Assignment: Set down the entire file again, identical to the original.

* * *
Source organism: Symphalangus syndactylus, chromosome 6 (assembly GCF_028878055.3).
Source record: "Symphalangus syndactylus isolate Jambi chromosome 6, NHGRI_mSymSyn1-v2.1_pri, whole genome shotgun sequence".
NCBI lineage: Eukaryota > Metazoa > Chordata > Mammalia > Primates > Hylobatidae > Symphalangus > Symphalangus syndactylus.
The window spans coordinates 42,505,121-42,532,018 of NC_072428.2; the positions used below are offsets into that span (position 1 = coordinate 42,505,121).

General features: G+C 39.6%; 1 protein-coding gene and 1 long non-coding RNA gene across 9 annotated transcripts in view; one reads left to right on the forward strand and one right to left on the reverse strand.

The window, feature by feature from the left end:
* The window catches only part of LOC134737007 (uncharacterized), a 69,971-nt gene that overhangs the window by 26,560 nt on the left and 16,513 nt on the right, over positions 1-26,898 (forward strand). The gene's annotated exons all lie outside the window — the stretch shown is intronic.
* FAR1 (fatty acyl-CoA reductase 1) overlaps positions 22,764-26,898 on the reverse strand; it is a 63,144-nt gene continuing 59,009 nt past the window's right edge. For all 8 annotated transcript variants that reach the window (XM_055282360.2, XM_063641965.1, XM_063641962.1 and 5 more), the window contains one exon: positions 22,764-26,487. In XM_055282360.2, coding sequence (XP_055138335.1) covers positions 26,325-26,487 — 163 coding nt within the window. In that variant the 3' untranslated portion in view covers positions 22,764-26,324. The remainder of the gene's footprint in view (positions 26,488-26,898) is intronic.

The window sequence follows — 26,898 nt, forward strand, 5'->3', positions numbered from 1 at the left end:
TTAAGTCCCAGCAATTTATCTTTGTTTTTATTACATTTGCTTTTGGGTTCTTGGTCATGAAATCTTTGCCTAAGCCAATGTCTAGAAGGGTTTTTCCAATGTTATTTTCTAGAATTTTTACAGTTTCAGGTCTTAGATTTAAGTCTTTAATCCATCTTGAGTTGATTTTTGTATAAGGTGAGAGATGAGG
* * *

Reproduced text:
Source organism: Symphalangus syndactylus, chromosome 6 (assembly GCF_028878055.3).
Source record: "Symphalangus syndactylus isolate Jambi chromosome 6, NHGRI_mSymSyn1-v2.1_pri, whole genome shotgun sequence".
NCBI lineage: Eukaryota > Metazoa > Chordata > Mammalia > Primates > Hylobatidae > Symphalangus > Symphalangus syndactylus.
The window spans coordinates 42,505,121-42,532,018 of NC_072428.2; the positions used below are offsets into that span (position 1 = coordinate 42,505,121).

General features: G+C 39.6%; 1 protein-coding gene and 1 long non-coding RNA gene across 9 annotated transcripts in view; one reads left to right on the forward strand and one right to left on the reverse strand.

The window, feature by feature from the left end:
* The window catches only part of LOC134737007 (uncharacterized), a 69,971-nt gene that overhangs the window by 26,560 nt on the left and 16,513 nt on the right, over positions 1-26,898 (forward strand). The gene's annotated exons all lie outside the window — the stretch shown is intronic.
* FAR1 (fatty acyl-CoA reductase 1) overlaps positions 22,764-26,898 on the reverse strand; it is a 63,144-nt gene continuing 59,009 nt past the window's right edge. For all 8 annotated transcript variants that reach the window (XM_055282360.2, XM_063641965.1, XM_063641962.1 and 5 more), the window contains one exon: positions 22,764-26,487. In XM_055282360.2, coding sequence (XP_055138335.1) covers positions 26,325-26,487 — 163 coding nt within the window. In that variant the 3' untranslated portion in view covers positions 22,764-26,324. The remainder of the gene's footprint in view (positions 26,488-26,898) is intronic.

The window sequence follows — 26,898 nt, forward strand, 5'->3', positions numbered from 1 at the left end:
TTAAGTCCCAGCAATTTATCTTTGTTTTTATTACATTTGCTTTTGGGTTCTTGGTCATGAAATCTTTGCCTAAGCCAATGTCTAGAAGGGTTTTTCCAATGTTATTTTCTAGAATTTTTACAGTTTCAGGTCTTAGATTTAAGTCTTTAATCCATCTTGAGTTGATTTTTGTATAAGGTGAGAGATGAGG